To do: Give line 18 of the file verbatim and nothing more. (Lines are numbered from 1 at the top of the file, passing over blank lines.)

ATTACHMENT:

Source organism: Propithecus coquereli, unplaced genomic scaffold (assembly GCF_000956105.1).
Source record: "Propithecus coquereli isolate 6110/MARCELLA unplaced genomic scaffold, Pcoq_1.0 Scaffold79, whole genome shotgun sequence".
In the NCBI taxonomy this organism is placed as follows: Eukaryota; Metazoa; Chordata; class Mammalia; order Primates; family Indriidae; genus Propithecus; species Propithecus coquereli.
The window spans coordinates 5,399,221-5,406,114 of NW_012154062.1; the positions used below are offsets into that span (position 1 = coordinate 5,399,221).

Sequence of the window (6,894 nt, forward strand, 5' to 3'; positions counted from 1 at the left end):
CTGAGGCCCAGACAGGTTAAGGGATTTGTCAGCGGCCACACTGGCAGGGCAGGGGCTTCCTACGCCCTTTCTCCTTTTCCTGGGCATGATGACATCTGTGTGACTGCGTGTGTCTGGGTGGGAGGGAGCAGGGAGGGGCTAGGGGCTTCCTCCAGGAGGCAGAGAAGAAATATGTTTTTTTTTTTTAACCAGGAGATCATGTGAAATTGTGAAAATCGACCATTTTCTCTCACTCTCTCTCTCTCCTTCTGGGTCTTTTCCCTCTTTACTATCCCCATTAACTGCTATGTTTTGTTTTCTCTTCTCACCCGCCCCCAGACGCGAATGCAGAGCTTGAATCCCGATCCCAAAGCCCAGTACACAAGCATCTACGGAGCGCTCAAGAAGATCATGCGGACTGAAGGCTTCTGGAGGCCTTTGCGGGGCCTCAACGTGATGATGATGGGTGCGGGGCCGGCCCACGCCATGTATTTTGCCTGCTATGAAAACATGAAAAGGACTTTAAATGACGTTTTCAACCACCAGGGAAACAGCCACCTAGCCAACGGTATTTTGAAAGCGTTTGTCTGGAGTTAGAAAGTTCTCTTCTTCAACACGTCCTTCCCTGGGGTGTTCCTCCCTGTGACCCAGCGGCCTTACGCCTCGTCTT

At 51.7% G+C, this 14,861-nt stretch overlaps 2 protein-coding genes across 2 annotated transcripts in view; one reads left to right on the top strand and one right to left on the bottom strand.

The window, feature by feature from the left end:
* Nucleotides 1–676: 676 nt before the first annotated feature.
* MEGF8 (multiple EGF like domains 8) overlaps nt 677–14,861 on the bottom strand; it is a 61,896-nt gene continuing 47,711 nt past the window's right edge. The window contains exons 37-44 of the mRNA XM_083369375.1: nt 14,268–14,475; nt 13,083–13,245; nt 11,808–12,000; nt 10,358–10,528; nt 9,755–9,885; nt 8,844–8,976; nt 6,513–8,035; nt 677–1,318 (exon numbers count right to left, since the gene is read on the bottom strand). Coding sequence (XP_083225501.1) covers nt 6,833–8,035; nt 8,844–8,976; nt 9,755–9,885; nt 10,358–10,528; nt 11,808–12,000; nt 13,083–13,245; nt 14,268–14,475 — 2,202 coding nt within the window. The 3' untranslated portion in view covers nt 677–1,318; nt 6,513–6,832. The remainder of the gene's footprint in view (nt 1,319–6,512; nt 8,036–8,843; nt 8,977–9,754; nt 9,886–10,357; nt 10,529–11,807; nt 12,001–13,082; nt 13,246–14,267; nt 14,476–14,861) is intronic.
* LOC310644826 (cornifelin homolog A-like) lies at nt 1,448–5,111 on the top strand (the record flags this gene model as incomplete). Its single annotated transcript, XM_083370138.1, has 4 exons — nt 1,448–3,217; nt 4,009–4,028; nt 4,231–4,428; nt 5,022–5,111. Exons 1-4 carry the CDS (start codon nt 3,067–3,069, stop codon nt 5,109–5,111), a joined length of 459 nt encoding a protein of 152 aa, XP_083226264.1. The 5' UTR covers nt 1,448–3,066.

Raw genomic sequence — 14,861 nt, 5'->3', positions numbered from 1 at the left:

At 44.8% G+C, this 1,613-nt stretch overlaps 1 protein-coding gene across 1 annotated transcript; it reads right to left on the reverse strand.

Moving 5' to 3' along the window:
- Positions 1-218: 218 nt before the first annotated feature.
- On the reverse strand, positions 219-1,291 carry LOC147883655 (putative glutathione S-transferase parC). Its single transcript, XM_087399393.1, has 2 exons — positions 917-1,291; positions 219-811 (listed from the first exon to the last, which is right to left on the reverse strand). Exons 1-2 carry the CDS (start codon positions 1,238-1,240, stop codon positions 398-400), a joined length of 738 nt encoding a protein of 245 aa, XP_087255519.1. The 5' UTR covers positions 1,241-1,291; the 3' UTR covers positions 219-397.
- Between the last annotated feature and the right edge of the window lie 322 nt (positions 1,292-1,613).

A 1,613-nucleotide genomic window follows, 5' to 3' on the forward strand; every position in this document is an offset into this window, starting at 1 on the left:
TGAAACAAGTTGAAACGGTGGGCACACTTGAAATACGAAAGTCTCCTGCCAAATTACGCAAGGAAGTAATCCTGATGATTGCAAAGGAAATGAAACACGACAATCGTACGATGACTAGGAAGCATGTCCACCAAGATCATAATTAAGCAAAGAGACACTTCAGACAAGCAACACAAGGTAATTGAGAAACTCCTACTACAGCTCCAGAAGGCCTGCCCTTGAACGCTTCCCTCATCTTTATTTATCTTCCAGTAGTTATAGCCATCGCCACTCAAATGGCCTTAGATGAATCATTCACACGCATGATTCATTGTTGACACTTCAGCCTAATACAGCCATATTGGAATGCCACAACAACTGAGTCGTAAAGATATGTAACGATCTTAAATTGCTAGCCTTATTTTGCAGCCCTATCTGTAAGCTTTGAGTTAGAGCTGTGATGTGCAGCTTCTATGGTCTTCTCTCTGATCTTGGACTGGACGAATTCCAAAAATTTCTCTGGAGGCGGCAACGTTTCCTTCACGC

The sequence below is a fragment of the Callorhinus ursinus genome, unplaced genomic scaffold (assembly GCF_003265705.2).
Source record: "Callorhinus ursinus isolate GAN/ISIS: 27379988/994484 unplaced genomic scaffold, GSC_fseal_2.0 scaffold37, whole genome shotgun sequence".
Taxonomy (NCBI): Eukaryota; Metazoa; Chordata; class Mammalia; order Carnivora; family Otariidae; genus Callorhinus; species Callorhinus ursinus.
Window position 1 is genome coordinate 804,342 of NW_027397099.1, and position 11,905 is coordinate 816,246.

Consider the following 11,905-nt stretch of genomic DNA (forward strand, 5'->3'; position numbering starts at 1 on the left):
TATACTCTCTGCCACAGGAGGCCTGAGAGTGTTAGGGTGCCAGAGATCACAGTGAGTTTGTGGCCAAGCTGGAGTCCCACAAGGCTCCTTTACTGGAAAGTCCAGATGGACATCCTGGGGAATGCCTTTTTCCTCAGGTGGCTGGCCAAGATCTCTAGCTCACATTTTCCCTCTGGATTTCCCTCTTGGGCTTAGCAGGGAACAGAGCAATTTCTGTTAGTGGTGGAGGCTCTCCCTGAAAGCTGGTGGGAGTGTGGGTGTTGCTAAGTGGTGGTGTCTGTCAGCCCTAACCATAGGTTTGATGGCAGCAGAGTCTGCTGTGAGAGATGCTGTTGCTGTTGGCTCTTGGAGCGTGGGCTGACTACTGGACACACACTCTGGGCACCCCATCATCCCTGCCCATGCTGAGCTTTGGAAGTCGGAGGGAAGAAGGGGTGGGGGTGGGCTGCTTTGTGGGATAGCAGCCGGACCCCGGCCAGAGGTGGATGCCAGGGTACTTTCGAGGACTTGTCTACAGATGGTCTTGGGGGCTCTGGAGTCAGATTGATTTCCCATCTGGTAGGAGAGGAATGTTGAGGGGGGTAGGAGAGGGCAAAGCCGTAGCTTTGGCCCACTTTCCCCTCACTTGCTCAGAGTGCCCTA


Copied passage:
A 1,613-nucleotide genomic window follows, 5' to 3' on the forward strand; every position in this document is an offset into this window, starting at 1 on the left: